Saturday, January 22, 2011

Viceroy Butterfly

(Image Source)
Phylum : Arthropoda
Class : Insecta
Order : Lepidoptera
Superfamily : Papilionoidea
Family : Nymphalidae
Subfamily : Limenitidinae
Genus : Limenitis 
Species:  archippus 

Length : 2.5-3.5in (6.5-9cm) wingspan

IUCN Status : Not listed

I mentioned mimicry briefly in my Butterfly photo post, so I figured I would expand upon it a little more with today's animal. There are actually two ways that butterflies mimic other butterfly species. The first of these is known as Batesian mimicry, and this is when a non-toxic species looks like a toxic species in order to stay safe. The second type, Muellerian mimicry, is when two equally toxic species mimic each other, benefiting one another. The Viceroy Butterfly is a Muellerian mimic, and if you couldn't already tell, their partner in crime is the Monarch Butterfly.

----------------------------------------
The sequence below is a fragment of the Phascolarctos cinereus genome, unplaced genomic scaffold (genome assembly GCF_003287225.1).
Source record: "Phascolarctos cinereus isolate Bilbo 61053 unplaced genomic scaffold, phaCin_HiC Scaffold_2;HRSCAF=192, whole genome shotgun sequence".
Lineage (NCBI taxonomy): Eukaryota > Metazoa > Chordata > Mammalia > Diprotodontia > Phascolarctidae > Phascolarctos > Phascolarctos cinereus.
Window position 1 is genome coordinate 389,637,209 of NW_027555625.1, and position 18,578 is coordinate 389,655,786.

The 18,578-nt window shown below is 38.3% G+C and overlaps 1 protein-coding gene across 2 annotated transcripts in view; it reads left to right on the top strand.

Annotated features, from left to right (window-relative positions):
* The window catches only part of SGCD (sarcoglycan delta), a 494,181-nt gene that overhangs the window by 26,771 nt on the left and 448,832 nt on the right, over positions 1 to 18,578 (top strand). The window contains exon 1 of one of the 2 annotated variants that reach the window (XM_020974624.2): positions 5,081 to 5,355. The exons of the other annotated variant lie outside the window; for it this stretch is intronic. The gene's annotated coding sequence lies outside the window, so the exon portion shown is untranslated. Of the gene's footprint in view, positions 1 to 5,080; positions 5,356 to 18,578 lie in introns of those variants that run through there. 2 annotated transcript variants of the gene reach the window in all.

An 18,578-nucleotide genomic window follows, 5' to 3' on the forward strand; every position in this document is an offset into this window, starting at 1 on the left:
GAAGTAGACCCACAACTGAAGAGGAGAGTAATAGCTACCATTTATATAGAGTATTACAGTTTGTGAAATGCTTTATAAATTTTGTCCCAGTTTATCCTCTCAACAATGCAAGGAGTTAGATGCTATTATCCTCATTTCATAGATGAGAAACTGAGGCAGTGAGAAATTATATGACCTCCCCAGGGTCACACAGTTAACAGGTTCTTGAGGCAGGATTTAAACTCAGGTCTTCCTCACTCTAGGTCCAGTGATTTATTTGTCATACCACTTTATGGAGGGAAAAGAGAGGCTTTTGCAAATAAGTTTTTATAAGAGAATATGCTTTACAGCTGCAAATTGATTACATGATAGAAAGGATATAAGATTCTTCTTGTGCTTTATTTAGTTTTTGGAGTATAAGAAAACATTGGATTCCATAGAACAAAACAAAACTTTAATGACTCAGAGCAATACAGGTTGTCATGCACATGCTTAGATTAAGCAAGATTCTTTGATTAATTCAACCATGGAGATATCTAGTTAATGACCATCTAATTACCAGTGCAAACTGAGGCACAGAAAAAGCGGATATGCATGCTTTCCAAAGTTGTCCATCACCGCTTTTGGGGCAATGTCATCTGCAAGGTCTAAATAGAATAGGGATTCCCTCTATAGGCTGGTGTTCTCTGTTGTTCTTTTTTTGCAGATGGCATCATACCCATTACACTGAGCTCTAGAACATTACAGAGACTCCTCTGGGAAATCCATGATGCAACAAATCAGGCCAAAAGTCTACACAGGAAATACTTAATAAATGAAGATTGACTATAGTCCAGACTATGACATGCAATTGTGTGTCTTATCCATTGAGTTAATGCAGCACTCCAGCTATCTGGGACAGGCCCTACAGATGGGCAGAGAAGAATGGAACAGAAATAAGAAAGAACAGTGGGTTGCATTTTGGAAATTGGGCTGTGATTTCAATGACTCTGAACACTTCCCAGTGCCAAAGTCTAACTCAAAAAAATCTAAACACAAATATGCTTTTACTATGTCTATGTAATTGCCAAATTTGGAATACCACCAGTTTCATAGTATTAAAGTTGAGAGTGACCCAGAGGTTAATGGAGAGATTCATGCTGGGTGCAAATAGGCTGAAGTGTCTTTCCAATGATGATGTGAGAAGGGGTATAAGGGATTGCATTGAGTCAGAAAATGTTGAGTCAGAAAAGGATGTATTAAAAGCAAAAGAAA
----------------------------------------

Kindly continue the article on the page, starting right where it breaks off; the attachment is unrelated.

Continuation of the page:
Viceroys and Monarchs looks incredibly similar, with the small difference being a black bar that runs horizontally across the Viceroy's lower wings. The two species are not closely related, and belong to different subfamilies. However, both are toxic when consumed, so the similar coloration keeps predators from eating both of them.

(Image Source)
Viceroys and Monarchs share a great deal of their range. They are both found through North America, inhabiting fields, swamps, and marshes. They often live near Willow, Cottenwood, and Poplar trees, as these are where they lay their eggs. Caterpillars eat the leaves of these trees upon hatching, and their coloration camouflages them to look like bird droppings. Adult Viceroy Butterflies feed off of nectar, and have modified mouth parts that can reach down into plans in order to feed.

Viceroy Butterflies are the state Butterfly of Kentucky.

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